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McDowell County has a rough and tumble, wild look to it.

It looks like version of West Virginia you see of the movies — small houses sporadically lining narrow roads that wind up, around and then down one mountain after another.

When you hear people talk about McDowell County, they mention the poverty, which is unavoidable. But the place still has a kind of defiant charm, as if to say the money may be gone, but we’re still here.

The morning I drove to McDowell, I set out to find West Virginia’s southernmost town. At the beginning of the summer, I’d been to Chester, in Hancock County, the state’s northernmost town and visited the World’s Largest Tea Pot. With the summer winding down, I wanted to see what was on the other end.

It was supposed to be an unincorporated town called Faraday, but I never found it. The town wasn’t on my map or my satellite GPS, and cell service faded as soon as I crossed into the county from Tazewell, Virginia.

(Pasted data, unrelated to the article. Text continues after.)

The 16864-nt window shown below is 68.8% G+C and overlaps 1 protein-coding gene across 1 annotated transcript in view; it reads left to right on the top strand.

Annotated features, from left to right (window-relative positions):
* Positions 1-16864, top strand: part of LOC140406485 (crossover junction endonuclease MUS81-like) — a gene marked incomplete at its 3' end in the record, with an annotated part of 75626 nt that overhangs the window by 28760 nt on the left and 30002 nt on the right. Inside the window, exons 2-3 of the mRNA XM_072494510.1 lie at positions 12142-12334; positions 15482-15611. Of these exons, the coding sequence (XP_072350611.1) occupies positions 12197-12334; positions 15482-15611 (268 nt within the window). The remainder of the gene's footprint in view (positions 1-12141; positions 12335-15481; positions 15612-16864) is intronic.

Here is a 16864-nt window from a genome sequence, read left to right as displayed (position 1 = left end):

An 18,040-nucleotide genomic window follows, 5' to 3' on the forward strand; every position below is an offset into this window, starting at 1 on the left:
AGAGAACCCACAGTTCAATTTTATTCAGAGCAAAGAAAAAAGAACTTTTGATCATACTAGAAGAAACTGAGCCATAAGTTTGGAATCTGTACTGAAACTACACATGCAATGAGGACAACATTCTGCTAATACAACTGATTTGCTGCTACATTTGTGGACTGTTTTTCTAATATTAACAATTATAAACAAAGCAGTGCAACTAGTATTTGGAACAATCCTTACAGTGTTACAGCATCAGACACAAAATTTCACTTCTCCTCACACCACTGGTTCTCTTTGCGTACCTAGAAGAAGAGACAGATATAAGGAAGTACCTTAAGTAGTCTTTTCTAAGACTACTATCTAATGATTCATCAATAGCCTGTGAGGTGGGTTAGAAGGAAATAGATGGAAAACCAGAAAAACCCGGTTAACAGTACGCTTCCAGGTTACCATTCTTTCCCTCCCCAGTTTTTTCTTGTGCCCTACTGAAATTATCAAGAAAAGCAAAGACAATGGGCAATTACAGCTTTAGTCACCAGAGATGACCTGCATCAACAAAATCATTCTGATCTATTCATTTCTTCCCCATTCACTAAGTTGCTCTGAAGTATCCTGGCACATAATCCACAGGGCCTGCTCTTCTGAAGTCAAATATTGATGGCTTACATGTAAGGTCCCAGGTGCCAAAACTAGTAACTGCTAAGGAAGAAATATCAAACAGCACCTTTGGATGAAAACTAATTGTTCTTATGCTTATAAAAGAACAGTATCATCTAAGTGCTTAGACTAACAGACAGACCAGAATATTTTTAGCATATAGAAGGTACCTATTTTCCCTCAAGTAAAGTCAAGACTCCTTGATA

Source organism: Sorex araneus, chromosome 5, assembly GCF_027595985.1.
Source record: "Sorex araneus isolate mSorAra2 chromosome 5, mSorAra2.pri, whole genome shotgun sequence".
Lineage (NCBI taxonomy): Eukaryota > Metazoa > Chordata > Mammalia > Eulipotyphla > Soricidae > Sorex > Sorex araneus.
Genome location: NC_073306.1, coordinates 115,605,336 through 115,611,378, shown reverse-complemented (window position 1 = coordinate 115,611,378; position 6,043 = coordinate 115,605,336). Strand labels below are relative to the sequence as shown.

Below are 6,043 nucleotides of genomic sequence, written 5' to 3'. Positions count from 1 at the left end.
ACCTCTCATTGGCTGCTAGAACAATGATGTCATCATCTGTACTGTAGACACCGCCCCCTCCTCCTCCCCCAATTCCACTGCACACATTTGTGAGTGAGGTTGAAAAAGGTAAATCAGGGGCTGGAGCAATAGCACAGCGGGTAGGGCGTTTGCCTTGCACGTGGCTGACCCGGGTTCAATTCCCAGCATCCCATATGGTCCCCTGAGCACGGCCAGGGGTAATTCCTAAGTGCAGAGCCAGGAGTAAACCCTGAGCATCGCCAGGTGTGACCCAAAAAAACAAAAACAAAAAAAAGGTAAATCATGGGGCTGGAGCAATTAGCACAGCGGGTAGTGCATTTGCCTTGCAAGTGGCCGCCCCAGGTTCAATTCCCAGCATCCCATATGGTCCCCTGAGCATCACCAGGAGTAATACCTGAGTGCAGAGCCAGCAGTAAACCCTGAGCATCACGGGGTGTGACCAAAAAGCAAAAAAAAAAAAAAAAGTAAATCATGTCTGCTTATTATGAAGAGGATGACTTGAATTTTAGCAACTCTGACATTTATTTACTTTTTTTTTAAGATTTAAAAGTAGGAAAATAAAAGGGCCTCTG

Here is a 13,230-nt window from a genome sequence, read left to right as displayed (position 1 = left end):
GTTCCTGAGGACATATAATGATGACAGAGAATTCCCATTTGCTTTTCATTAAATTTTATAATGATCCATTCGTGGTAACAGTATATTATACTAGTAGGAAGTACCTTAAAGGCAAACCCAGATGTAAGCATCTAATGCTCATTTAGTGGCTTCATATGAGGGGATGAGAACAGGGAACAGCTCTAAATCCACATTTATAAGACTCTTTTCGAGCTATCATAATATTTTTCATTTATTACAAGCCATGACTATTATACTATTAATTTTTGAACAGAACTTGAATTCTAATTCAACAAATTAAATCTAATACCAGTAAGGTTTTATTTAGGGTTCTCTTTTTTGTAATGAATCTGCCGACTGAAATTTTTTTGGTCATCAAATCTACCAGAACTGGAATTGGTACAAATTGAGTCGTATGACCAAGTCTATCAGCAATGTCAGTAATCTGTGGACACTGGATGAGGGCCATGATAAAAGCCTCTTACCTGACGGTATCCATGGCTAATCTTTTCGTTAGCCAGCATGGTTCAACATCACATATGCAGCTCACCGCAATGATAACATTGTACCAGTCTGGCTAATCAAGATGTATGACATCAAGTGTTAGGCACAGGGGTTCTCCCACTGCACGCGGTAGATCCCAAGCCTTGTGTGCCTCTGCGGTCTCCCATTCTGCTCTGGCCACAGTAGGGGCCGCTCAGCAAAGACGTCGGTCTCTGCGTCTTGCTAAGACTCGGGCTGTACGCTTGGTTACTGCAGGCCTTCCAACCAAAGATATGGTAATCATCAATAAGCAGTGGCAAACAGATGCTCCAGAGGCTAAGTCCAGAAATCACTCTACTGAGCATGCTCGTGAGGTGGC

Instead, the best I could do was the small town of Squire, where I found the first post office over the Virginia/West Virginia border.

I drove through War and by Coalwood, the former home of writer Homer Hickam and the setting for several of his books, including “Rocket Boys.”

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Maps and my GPS got me to Welch, where I sat in my car and ate a Sterling Sandwich at the Sterling Drive In, somehow attracting the notice of a group of men in a pickup truck with a sign for a local contractor on the door.

They glared at me like I owed them money. Maybe they just didn’t like the Mothman hat.

After lunch, I walked the streets of Welch and took in some of the history.

On the courthouse steps, former Matewan police chief Sid Hatfield was killed by Baldwin-Felts detectives in retaliation for his involvement in the Matewan Massacre, which was referenced in the film “Matewan.”

This is credited with kickstarting the West Virginia Mine Wars, a significant piece of American history that few people outside of the state know anything about.

I grew up in Pearisburg, Virginia, just a 90-minute drive to the east of Welch. I didn’t hear anything about mine wars until I’d lived in West Virginia for probably 10 years.

Bill Lynch covers entertainment. He can be reached at 304-348-5195 or Follow @lostHwys on Twitter and @billiscap on Instagram.

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